Anheuser-Busch goes greener by slashing landfill waste
ST. LOUIS Anheuser-Busch has announced that it will have reduced the amount of waste that its facilities send to landfills by 22 percent—or around 2,400 tons—from the previous year by the end of 2008.
The reduction in landfill waste is part of a company-wide effort to switch solid waste byproducts to recyclable materials, and cut down on excesses in packaging, reports said.
A-B has said that its plants are now reusing and recycling such items as aluminum, cardboard, metal, plastic strapping for cases, office supplies, pallets, plastic shrink wrap, and other materials.
A-B has also stated a commitment to reducing the greenhouse gases it produced to be about 5 percent less than levels recorded in 2005 levels by 2010 in all of its U.S. plants and facilities.
Heinz rated best food company by American Customer Satisfaction Index
PITTSBURGH Major food manufacturer H.J. Heinz Company scored No.1, for the ninth time, on the University of Michigan’s American Customer Satisfaction Index for best in the food-manufacturing sector, said ACSI this week.
Heinz markets and produces healthy, convenient and affordable foods, including sauces, meals, soups, snack and infant nutrition, though it’s most well-known for its ketchup. The American Customer Satisfaction Index is updated each quarter with new scores for about 200 companies in 43 industries and evaluates U.S. product and service quality, produced in partnership with the American Society for Quality (ASQ) and CFI Group and supported in part by ForeSee Results, the corporate sponsor for the e-commerce and e-business measurements.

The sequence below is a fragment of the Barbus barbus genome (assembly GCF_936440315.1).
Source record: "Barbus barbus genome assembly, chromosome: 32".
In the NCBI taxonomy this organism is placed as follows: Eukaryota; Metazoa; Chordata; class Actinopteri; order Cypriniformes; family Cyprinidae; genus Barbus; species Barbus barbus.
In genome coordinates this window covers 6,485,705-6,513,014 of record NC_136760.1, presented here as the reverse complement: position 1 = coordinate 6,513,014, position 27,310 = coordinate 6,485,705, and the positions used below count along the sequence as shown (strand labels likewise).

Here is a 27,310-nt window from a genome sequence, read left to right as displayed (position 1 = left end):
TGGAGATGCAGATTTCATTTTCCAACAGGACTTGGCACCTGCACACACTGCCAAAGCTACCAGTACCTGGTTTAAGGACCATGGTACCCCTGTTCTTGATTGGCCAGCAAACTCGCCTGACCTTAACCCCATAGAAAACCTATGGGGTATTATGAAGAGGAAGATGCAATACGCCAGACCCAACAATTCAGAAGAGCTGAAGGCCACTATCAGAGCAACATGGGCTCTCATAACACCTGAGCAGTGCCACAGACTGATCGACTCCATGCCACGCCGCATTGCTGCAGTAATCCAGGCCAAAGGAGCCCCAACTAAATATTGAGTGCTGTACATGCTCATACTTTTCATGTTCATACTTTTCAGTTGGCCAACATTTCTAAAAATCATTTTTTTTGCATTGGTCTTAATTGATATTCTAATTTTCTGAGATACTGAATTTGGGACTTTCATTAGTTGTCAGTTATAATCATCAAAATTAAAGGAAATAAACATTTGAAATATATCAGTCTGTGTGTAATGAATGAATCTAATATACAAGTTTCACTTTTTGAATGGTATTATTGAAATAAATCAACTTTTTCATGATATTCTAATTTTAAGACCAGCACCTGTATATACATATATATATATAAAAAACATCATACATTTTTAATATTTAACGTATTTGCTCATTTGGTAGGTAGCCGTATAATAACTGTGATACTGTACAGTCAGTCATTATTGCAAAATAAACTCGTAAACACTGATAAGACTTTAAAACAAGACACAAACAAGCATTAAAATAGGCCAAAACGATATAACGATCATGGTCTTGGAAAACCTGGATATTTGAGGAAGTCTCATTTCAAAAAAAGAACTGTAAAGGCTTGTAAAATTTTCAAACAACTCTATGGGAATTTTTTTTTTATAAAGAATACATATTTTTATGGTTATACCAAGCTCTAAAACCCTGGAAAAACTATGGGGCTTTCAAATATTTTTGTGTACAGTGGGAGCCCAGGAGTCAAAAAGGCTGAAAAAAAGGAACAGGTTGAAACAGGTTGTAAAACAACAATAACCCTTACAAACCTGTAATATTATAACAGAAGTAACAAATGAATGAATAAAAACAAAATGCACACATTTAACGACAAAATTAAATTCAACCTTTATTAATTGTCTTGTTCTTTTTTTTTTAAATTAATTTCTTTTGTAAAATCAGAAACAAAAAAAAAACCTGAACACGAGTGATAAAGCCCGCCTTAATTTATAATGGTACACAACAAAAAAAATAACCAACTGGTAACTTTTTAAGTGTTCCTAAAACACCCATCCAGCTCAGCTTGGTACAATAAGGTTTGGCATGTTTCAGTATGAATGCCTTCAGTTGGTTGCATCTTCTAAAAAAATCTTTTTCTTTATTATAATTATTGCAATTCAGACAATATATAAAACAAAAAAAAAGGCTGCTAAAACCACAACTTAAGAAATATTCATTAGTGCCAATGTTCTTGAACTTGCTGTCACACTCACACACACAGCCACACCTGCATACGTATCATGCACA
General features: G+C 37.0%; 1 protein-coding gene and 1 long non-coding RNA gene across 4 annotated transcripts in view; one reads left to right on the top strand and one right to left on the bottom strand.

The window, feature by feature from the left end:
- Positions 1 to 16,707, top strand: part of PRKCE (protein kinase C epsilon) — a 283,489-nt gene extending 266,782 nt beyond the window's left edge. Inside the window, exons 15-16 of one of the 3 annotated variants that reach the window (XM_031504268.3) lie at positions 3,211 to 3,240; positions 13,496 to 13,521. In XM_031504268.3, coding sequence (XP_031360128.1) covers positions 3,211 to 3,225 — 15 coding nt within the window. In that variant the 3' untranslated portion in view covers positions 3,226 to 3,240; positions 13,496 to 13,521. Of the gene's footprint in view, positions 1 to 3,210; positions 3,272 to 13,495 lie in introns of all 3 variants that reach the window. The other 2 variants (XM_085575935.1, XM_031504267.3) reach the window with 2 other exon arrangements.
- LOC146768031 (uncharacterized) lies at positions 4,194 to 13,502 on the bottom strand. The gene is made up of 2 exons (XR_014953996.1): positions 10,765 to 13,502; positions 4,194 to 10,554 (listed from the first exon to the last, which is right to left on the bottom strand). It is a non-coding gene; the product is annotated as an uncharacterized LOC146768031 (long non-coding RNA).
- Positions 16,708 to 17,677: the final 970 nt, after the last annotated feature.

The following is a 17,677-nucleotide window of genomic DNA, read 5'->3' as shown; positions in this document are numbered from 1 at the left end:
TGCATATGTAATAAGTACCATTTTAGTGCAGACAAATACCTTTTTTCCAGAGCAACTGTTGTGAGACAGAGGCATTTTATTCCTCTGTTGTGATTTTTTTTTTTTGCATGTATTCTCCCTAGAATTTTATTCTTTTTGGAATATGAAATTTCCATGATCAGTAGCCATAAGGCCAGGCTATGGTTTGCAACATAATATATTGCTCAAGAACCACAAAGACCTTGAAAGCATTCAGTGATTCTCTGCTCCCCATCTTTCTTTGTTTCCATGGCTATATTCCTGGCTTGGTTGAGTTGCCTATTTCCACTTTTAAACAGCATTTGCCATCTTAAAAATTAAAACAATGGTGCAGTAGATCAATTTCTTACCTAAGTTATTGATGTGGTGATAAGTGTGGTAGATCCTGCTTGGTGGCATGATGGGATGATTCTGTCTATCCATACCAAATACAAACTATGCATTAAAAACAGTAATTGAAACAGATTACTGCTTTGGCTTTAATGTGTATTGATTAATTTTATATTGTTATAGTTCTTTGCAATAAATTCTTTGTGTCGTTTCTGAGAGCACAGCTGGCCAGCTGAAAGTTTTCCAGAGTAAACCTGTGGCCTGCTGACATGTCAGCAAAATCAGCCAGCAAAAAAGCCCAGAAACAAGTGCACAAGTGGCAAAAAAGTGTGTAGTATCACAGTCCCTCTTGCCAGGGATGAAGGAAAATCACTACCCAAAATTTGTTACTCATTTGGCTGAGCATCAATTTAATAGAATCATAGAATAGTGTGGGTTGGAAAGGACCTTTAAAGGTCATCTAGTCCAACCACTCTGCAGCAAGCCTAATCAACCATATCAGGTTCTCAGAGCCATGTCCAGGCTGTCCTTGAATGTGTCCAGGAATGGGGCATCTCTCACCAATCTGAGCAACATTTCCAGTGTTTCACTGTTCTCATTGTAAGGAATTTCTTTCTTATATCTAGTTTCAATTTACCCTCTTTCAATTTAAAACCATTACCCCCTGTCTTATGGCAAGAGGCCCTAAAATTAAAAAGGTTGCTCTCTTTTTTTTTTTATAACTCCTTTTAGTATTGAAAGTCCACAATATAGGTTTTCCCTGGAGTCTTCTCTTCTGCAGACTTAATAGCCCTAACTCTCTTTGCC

“We are proud that Heinz continues to earn the trust of consumers with foods that provide the best consumer satisfaction in terms of good value and which consistently exceed expectations for millions of American families every day,” said William Johnson, Heinz chairman, president and chief executive officer. “Consumers love the Heinz brand and we plan to continue providing consumers with new reasons to try our foods as we innovate in terms of taste, nutrition, affordability and convenience.”
Sara Lee announces it will close kosher meat processing plant in Chicago
DOWNERS GROVE, Ill. Sara Lee has announced that it will close a Chicago-area plant that makes kosher hot dogs and other packaged meats by Jan. 30, 2009. The company said that it plans to sell off the property and decommission the plant’s equipment.
The closure will affect about 185 employees. News that a possible closure would occur at one of Sara Lee’s North American plants was released earlier this year.
“This decision was made after careful consideration of our strategic, long-term plan, which focuses on categories where we have a strategic competitive advantage,” said C.J. Fraleigh, Sara Lee Corp. North America’s chief operating officer. “We value the contributions made by our employees and are working to help them prepare for the future by providing severance and outplacement assistance.”
Sara Lee has more than 44,000 employees at manufacturing sites worldwide.